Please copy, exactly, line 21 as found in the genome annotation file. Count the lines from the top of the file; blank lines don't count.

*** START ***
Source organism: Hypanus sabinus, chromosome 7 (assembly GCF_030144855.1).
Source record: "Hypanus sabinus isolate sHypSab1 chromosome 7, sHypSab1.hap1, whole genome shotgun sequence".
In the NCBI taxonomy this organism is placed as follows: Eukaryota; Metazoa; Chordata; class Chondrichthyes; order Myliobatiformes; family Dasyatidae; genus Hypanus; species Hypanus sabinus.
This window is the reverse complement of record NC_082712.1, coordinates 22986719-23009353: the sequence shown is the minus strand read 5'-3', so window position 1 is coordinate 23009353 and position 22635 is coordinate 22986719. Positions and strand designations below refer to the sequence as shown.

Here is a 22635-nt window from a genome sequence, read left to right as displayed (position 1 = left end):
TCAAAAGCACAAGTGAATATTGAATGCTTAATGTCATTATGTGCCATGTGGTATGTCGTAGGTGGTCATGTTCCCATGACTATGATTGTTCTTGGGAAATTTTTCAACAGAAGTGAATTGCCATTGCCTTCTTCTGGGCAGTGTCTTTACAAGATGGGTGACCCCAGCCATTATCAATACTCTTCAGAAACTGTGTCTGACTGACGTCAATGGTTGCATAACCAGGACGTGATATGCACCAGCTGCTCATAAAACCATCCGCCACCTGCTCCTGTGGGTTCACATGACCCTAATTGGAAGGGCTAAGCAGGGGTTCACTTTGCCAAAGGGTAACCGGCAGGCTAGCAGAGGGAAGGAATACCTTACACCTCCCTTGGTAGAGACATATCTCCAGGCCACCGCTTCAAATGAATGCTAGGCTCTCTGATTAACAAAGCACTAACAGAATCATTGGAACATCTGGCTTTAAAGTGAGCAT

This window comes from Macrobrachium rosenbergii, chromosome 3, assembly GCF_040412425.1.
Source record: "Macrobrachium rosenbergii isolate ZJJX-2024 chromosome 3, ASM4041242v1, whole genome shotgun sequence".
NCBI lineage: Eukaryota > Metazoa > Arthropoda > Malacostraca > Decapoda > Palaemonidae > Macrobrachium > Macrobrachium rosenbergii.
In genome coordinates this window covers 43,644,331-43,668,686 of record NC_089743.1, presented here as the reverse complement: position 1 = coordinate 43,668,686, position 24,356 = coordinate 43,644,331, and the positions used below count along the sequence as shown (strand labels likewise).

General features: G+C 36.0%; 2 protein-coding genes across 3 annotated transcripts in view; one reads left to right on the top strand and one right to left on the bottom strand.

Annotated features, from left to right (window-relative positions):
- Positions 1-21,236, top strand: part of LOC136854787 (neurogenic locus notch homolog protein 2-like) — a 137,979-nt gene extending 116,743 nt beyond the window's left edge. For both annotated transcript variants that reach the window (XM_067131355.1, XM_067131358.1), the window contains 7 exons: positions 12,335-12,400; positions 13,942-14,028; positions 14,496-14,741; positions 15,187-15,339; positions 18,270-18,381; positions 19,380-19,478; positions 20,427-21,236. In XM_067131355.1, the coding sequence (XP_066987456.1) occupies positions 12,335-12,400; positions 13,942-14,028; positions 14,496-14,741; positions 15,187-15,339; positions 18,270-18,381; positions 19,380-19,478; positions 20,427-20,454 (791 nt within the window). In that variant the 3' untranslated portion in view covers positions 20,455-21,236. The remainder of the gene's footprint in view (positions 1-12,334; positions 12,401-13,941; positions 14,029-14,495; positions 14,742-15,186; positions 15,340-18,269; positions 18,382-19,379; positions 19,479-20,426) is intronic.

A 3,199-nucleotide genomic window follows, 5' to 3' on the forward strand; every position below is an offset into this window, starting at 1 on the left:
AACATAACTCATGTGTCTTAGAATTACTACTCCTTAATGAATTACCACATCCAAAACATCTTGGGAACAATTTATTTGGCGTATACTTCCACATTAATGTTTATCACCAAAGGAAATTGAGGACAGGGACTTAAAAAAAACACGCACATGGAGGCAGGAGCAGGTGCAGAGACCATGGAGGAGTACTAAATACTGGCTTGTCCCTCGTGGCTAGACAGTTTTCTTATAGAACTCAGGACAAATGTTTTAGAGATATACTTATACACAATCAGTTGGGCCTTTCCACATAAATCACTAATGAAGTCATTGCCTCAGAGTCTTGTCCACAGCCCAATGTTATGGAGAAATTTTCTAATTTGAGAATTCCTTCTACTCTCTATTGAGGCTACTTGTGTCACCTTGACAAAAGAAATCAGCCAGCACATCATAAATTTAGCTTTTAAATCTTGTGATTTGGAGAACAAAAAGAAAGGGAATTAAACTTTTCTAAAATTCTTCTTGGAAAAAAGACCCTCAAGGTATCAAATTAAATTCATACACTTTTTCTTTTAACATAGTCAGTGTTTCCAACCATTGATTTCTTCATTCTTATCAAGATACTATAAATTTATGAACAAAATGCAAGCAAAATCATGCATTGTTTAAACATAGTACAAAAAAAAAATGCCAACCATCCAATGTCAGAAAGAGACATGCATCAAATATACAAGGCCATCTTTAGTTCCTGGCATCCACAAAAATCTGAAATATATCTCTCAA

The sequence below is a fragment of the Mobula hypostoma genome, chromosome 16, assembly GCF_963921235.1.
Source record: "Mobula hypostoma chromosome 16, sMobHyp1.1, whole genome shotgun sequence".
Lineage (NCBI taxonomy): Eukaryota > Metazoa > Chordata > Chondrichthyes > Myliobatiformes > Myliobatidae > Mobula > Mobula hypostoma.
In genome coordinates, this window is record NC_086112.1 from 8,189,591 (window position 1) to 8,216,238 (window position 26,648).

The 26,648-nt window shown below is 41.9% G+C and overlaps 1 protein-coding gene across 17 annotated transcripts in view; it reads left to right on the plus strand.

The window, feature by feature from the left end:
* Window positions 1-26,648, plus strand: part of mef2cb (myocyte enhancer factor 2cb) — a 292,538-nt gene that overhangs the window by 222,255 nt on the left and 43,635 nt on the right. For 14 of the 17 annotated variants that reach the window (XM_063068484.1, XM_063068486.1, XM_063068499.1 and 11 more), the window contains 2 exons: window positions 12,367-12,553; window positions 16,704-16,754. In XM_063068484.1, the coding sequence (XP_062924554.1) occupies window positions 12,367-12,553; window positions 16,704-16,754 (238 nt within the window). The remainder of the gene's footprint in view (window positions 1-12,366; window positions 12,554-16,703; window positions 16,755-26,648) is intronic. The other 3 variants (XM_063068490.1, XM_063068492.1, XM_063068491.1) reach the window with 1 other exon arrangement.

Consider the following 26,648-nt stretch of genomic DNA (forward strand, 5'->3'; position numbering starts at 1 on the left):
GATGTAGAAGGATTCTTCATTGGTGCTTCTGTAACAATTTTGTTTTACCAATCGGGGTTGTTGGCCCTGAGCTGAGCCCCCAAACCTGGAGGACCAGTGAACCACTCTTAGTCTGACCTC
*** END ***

The window, feature by feature from the left end: